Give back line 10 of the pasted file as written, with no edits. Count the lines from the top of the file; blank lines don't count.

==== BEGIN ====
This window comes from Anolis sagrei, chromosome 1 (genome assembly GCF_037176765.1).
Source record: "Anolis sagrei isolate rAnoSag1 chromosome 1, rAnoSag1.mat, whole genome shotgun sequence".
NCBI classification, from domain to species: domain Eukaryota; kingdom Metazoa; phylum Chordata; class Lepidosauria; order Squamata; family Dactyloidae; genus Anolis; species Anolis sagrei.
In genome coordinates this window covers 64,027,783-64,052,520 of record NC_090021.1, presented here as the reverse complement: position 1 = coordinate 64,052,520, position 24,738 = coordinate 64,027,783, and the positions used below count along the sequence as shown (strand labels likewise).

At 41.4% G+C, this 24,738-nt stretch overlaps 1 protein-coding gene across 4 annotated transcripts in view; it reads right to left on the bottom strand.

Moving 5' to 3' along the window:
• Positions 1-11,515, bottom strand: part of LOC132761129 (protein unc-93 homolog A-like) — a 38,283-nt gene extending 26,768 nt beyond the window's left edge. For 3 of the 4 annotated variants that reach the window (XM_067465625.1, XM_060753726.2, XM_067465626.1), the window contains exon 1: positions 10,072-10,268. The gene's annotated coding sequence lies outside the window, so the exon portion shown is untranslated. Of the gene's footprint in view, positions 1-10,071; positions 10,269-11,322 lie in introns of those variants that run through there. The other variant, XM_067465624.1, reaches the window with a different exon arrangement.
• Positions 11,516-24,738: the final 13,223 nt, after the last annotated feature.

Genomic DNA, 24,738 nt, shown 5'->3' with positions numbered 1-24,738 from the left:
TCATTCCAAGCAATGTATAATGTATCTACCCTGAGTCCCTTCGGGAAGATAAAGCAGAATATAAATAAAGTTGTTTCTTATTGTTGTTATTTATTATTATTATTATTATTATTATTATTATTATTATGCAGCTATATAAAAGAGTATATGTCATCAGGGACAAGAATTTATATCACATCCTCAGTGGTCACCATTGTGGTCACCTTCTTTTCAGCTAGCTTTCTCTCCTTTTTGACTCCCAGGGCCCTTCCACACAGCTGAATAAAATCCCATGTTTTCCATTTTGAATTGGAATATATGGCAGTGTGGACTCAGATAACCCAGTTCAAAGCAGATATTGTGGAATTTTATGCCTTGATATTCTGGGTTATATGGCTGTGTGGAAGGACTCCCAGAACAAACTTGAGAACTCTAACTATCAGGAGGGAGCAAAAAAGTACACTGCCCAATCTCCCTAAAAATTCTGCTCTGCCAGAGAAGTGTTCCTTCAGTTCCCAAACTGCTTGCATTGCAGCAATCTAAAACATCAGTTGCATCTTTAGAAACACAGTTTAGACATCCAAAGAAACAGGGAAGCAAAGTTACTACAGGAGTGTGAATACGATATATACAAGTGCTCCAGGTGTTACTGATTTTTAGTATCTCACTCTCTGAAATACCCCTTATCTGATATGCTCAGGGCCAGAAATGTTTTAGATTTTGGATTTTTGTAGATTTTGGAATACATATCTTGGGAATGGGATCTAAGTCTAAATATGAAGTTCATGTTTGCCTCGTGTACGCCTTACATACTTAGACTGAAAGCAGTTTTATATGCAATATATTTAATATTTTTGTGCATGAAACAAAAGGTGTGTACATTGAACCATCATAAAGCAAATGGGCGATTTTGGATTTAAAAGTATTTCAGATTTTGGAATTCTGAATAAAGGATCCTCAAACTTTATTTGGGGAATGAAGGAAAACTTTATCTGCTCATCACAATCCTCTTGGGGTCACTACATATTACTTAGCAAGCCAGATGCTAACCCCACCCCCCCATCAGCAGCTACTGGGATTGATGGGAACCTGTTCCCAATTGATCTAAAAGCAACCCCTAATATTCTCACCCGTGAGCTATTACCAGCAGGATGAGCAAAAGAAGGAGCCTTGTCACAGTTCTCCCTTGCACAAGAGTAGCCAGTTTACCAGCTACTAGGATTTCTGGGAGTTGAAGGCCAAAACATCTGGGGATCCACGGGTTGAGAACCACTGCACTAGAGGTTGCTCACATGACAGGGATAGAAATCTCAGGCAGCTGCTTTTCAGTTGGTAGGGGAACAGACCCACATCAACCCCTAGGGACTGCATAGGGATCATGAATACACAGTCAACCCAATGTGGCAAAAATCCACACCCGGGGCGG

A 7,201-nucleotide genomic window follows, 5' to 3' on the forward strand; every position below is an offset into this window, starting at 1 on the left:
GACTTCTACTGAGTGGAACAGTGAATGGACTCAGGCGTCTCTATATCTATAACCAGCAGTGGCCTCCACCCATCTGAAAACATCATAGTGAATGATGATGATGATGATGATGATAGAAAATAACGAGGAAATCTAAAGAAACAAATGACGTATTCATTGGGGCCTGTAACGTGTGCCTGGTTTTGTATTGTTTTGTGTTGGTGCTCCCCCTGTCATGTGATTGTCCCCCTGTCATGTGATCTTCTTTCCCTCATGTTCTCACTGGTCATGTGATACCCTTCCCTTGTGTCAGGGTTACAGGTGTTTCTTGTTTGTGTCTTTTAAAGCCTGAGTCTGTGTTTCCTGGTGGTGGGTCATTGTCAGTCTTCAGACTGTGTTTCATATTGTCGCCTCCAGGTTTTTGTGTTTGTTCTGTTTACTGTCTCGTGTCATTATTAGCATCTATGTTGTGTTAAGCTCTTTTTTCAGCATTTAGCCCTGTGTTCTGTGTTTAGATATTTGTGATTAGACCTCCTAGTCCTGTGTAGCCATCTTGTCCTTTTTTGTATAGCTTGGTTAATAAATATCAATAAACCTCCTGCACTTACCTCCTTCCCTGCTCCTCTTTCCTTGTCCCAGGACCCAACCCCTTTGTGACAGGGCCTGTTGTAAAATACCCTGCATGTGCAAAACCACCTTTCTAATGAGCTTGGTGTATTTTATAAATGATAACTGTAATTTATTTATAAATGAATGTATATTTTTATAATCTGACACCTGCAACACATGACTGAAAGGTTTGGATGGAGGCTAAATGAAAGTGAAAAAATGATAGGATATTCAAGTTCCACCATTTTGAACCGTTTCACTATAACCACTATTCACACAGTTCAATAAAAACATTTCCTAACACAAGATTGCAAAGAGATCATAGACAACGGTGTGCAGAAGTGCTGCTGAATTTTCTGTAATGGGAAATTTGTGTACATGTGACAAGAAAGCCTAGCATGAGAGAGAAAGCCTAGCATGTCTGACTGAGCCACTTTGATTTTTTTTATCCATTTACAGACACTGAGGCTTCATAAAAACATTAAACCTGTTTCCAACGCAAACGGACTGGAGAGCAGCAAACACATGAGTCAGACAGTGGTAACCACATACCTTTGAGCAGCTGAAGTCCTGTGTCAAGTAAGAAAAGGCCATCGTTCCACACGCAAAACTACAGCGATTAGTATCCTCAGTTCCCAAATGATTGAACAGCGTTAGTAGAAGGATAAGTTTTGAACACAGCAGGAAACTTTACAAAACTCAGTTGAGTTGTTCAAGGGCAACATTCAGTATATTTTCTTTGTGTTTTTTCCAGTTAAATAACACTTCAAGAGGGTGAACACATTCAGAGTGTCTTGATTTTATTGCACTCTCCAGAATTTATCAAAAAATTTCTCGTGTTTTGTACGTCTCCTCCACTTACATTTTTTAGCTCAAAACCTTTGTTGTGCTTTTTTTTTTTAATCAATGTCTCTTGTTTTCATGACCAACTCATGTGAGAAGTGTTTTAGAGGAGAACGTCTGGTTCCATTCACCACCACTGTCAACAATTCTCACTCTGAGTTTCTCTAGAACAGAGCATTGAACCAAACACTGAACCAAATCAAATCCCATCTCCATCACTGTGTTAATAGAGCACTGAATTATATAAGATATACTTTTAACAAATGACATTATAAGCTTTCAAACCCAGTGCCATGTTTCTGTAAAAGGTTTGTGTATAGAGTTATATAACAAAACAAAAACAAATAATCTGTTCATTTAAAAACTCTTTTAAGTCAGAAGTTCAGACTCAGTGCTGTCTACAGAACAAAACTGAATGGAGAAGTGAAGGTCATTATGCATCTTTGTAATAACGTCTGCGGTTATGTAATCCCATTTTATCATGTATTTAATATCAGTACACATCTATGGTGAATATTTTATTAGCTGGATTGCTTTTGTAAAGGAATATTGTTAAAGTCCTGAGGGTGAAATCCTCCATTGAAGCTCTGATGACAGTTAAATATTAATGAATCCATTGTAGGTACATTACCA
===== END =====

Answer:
TCATTCCAAGCAATGTATAATGTATCTACCCTGAGTCCCTTCGGGAAGATAAAGCAGAATATAAATAAAGTTGTTTCTTATTGTTGTTATTTATTATTATTATTATTATTATTATTATTATTATTATGCAGCTATATAAAAGAGTATATGTCATCAGGGACAAGAATTTATATCACATCCTCAGTGGTCACCATTGTGGTCACCTTCTTTTCAGCTAGCTTTCTCTCCTTTTTGACTCCCAGGGCCCTTCCACACAGCTGAATAAAATCCCATGTTTTCCATTTTGAATTGGAATATATGGCAGTGTGGACTCAGATAACCCAGTTCAAAGCAGATATTGTGGAATTTTATGCCTTGATATTCTGGGTTATATGGCTGTGTGGAAGGACTCCCAGAACAAACTTGAGAACTCTAACTATCAGGAGGGAGCAAAAAAGTACACTGCCCAATCTCCCTAAAAATTCTGCTCTGCCAGAGAAGTGTTCCTTCAGTTCCCAAACTGCTTGCATTGCAGCAATCTAAAACATCAGTTGCATCTTTAGAAACACAGTTTAGACATCCAAAGAAACAGGGAAGCAAAGTTACTACAGGAGTGTGAATACGATATATACAAGTGCTCCAGGTGTTACTGATTTTTAGTATCTCACTCTCTGAAATACCCCTTATCTGATATGCTCAGGGCCAGAAATGTTTTAGATTTTGGATTTTTGTAGATTTTGGAATACATATCTTGGGAATGGGATCTAAGTCTAAATATGAAGTTCATGTTTGCCTCGTGTACGCCTTACATACTTAGACTGAAAGCAGTTTTATATGCAATATATTTAATATTTTTGTGCATGAAACAAAAGGTGTGTACATTGAACCATCATAAAGCAAATGGGCGATTTTGGATTTAAAAGTATTTCAGATTTTGGAATTCTGAATAAAGGATCCTCAAACTTTATTTGGGGAATGAAGGAAAACTTTATCTGCTCATCACAATCCTCTTGGGGTCACTACATATTACTTAGCAAGCCAGATGCTAACCCCACCCCCCCATCAGCAGCTACTGGGATTGATGGGAACCTGTTCCCAATTGATCTAAAAGCAACCCCTAATATTCTCACCCGTGAGCTATTACCAGCAGGATGAGCAAAAGAAGGAGCCTTGTCACAGTTCTCCCTTGCACAAGAGTAGCCAGTTTACCAGCTACTAGGATTTCTGGGAGTTGAAGGCCAAAACATCTGGGGATCCACGGGTTGAGAACCACTGCACTAGAGGTTGCTCACATGACAGGGATAGAAATCTCAGGCAGCTGCTTTTCAGTTGGTAGGGGAACAGACCCACATCAACCCCTAGGGACTGCATAGGGATCATGAATACACAGTCAACCCAATGTGGCAAAAATCCACACCCGGGGCGG